Refugee by Alan Gratz
Review by Lauren
source: copy from ALA 17; all opinions are my own
Official Summary: JOSEF is a Jewish boy living in 1930s Nazi Germany. With the threat of concentration camps looming, he and his family board a ship bound for the other side of the world . . .
ISABEL is a Cuban girl in 1994. With riots and unrest plaguing her country, she and her family set out on a raft, hoping to find safety in America . . .
MAHMOUD is a Syrian boy in 2015. With his homeland torn apart by violence and destruction, he and his family begin a long trek toward Europe . . .
All three kids go on harrowing journeys in search of refuge. All will face unimaginable dangers — from drownings to bombings to betrayals. But there is always the hope of tomorrow. And although Josef, Isabel, and Mahmoud are separated by continents and decades, their stories will tie together in the end.
Review: I absolutely loved this book. It’s not one I’d heard about, having never read Gratz before, but when I saw the book at ALA this past June, I knew I needed to check it out. This book is not about politics. It’s about the history of refugees and how everyday people can affect their lives. Yes, there is politics in play, and yes, this is an important topic in the political landscape these days, but I liked that the book focused mostly on the story of these young men and women. I say this isn’t about politics, because I want this book in every classroom, every library, every home. It’s about human decency, regardless of your political leanings. This book is fiction, but the author shares how he took from real people and real facts to create this very realistic and poignant story that follows three young children: Josef in 1930’s Germany, Isabel in 1994’s Cuba, and Mahmoud in 2015’s Syria.Refugee by Alan Gratz: a timely novel about refugees from Germany, Cuba, and Syria. Click To Tweet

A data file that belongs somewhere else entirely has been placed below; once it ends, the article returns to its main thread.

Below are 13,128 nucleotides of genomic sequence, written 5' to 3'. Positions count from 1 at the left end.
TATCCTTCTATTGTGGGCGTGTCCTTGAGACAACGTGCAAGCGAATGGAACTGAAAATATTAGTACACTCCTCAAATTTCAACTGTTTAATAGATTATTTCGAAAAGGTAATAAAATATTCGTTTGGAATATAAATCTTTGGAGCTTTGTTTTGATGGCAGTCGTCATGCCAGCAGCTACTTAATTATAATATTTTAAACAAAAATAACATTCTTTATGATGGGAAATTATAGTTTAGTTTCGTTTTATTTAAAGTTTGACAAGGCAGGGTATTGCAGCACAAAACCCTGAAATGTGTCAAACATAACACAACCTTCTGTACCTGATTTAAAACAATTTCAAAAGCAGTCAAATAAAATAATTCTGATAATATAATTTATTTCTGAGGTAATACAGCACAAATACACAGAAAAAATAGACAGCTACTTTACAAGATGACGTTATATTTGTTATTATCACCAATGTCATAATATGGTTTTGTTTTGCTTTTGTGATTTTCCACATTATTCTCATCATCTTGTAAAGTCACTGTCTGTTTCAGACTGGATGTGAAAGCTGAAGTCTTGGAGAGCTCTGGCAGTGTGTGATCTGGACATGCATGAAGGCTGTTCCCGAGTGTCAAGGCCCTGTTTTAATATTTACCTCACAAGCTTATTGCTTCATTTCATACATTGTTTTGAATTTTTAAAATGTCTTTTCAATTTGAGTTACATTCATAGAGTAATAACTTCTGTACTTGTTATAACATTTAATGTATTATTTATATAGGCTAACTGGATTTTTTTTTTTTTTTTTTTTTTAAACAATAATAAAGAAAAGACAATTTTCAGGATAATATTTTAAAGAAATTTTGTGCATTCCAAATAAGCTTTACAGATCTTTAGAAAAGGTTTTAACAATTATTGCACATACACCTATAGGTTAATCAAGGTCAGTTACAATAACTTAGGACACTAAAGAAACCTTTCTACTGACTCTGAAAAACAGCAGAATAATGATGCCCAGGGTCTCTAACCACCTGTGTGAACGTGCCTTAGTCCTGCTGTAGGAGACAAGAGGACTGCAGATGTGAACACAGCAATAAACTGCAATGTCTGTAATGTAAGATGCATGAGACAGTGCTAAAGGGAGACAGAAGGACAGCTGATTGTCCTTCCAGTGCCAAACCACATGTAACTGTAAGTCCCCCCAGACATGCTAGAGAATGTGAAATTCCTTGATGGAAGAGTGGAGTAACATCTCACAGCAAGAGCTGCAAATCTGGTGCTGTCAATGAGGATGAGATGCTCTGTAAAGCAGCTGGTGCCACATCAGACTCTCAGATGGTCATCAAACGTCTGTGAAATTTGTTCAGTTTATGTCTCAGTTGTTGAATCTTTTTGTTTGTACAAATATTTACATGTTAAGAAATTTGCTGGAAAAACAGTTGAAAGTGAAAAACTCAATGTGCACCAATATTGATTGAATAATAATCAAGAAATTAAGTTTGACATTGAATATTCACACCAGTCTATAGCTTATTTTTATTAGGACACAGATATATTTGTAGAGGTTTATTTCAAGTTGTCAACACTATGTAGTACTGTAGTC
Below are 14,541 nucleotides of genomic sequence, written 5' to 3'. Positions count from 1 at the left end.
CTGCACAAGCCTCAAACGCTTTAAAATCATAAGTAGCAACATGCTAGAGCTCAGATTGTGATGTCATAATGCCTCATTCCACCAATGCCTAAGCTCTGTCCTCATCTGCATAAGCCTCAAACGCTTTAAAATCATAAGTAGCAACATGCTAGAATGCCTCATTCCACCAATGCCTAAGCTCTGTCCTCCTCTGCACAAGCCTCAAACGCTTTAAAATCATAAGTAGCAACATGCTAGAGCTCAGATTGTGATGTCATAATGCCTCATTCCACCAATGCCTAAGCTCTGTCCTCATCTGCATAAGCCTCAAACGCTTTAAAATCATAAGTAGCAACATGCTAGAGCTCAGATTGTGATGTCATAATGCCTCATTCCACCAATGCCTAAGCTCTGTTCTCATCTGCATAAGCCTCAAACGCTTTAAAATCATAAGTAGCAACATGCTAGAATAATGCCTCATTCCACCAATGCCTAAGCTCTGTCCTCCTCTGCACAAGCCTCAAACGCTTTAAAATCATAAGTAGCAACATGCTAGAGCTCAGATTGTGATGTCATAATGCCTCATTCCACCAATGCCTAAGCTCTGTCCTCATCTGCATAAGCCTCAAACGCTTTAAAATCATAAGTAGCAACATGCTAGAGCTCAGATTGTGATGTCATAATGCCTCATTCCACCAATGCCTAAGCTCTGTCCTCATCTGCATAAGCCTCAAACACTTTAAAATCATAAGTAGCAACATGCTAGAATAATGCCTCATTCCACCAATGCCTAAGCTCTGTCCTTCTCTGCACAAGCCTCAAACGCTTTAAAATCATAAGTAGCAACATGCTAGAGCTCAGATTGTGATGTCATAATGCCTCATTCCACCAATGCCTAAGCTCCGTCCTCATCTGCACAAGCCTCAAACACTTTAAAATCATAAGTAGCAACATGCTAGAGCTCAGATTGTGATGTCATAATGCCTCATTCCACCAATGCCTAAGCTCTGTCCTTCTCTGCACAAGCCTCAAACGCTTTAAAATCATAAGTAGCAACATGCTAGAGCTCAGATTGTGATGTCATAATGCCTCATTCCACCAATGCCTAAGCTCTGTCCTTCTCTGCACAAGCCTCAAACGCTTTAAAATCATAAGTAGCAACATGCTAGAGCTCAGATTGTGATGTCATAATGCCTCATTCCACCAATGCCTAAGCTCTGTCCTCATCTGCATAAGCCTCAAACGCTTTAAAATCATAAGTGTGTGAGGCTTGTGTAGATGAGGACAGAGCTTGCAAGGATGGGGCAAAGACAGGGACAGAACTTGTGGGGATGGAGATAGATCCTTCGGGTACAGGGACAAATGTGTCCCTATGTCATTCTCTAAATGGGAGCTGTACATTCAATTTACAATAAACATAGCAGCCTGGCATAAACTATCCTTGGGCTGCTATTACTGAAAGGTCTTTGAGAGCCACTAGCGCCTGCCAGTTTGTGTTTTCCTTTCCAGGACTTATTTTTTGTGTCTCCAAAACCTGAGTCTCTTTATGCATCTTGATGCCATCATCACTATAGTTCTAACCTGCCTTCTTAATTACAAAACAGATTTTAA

Syria is always on the news, but how much do you really know about the fighting there? Do you know how many people are refugees of that country, and what they go through to get to a safer place? I new some, but this book really gave me some of the details I lacked. I found myself with Mahmoud in Aleppo, Syria as his apartment is bombed. Along with Mahmoud, the most recent example of a refugee, this book goes back in time to allow readers to ride the ship with Josef and his family, hoping for asylum in Cuba. Then we travel the ocean in a homemade raft with Isabel, as he flees Cuba in the hope of making it to Florida.
Refugees have been around for years. They are fleeing war-torn countries and dictators that do not have the best interests of their people at heart. These are young men and women, not even in their teens, who have to face cruelty, death, and violence all the time. Even when they leave their home country, this does not stop. All three characters in this book face loss. Not all of the people with them survive to find freedom. Their journey is not easy, but it’s very much a reality for refugees in the past and today.
This book brings all these stories full circle, connecting the past refugees to the present, and it’s done in such a phenomenal way. While Refugee is written for a middle grade level, this is a book that every reader should check it out. It’s important. Read it. Share it. Learn from it.